Grants and Contracts Details
The scope of this research is the development of accurate methods for predicting the shear strength of web-tapered, I-shaped members such as those commonly used as rigid frame members in metal building systems. Historically, it has been common practice among metal building manufacturers to evaluate shear by comparing the allowable shear stress to the shear stress caused by a "modified shear," which accounts for the shear components of the inclined flange forces. This method has been recommended by Blodgett (1966), among others. The most modern guidance for the design of tapered I -shaped members is the upcoming MBMAIAISC design guide entitled Frame Design Using Web-Tapered Members (Kaehler et al. 2007). In Section 5.6, the authors state that the modified shear approach "has not been included below due to the lack ofresearch validation ofthe procedure." No research study has provided definitive evidence for or against the use of the modified shear approach. However, studies on tapered member strength and panel zone strength were performed at Virginia Tech by Sumner (1995) and Redmond (2007) under the supervision of Dr. Thomas M. Murray. Both studies included comparisons of measured and predicted tapered member shear. The predicted strengths were based on measured material properties and dimensions. Sumner's specimens all failed in flexure, so the actual shear strengths are unknown. However, his comparisons of maximum measured shear to predicted shear strength indicated that numerous members achieved much higher shears than the AISC Specification (AISC 1994) (same shear strength equations as in the current Specification (AISC 2005)) nominal strength equations predicted. Several of Redmond's specimens failed in combined shear and flexure. In each ofthese cases, the specimen reached a higher load than that predicted by the Chapter G (AISC 2005) nominal strength equations without consideration of modified shear. Half of the failure loads were under-predicted by 34% or more. Redmond also made comparisons of measured and predicted failure load using the modified shear procedure. If specimens with large initial web out-of-planeness were excluded, then strengths were underpredicted by an average of 4% (COV= 4%), indicating that the modified shear approach seems to be justifiable. (If two specimens with initial out-of-planeness near or exceeding the MBMA limits are included, the strength was over-predicted by 8% on the average (COV = 19%).) It is also noteworthy that his specimens were subject to combined shear and moment-predicted strengths were for shear only-and a complicated stress distribution in the knee area. The modified shear procedure would likely have been validated by a wider margin ifthe specimens had typical web initial out-of-planeness and ifthe experiments isolated the effects of shear and combined shear and moment.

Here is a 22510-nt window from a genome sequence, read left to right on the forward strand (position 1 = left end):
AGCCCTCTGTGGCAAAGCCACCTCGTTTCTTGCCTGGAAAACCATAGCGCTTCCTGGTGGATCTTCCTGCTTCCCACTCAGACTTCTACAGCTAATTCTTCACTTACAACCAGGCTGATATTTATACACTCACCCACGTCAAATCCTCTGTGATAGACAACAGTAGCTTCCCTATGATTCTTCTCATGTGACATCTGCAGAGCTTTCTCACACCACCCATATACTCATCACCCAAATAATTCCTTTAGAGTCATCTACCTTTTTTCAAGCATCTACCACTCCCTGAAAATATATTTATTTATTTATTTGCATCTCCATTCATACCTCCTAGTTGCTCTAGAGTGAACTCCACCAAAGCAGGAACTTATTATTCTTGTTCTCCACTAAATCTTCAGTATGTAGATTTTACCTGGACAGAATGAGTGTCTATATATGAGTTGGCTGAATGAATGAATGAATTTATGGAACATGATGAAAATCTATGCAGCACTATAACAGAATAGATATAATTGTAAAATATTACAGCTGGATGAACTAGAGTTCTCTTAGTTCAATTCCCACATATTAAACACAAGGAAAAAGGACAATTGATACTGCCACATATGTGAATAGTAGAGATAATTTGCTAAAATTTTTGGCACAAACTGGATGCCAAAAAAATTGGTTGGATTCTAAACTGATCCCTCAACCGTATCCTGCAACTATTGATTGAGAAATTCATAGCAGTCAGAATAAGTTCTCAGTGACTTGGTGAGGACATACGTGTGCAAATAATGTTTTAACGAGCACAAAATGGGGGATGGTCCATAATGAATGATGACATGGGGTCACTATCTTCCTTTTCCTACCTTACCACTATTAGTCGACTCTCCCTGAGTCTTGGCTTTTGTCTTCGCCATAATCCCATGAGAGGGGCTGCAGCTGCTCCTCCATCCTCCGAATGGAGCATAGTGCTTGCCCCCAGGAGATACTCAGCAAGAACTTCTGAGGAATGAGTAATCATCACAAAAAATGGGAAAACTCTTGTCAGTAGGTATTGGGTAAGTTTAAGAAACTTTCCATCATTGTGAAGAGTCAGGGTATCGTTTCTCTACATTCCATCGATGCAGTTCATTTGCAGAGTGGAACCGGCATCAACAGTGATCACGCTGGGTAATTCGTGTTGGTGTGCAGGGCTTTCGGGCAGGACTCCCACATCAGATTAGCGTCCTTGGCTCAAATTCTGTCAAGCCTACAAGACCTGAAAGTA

|Effective start/end date||1/31/10 → 12/31/11|
- Metal Building Manufacturers Association: $75,000.00
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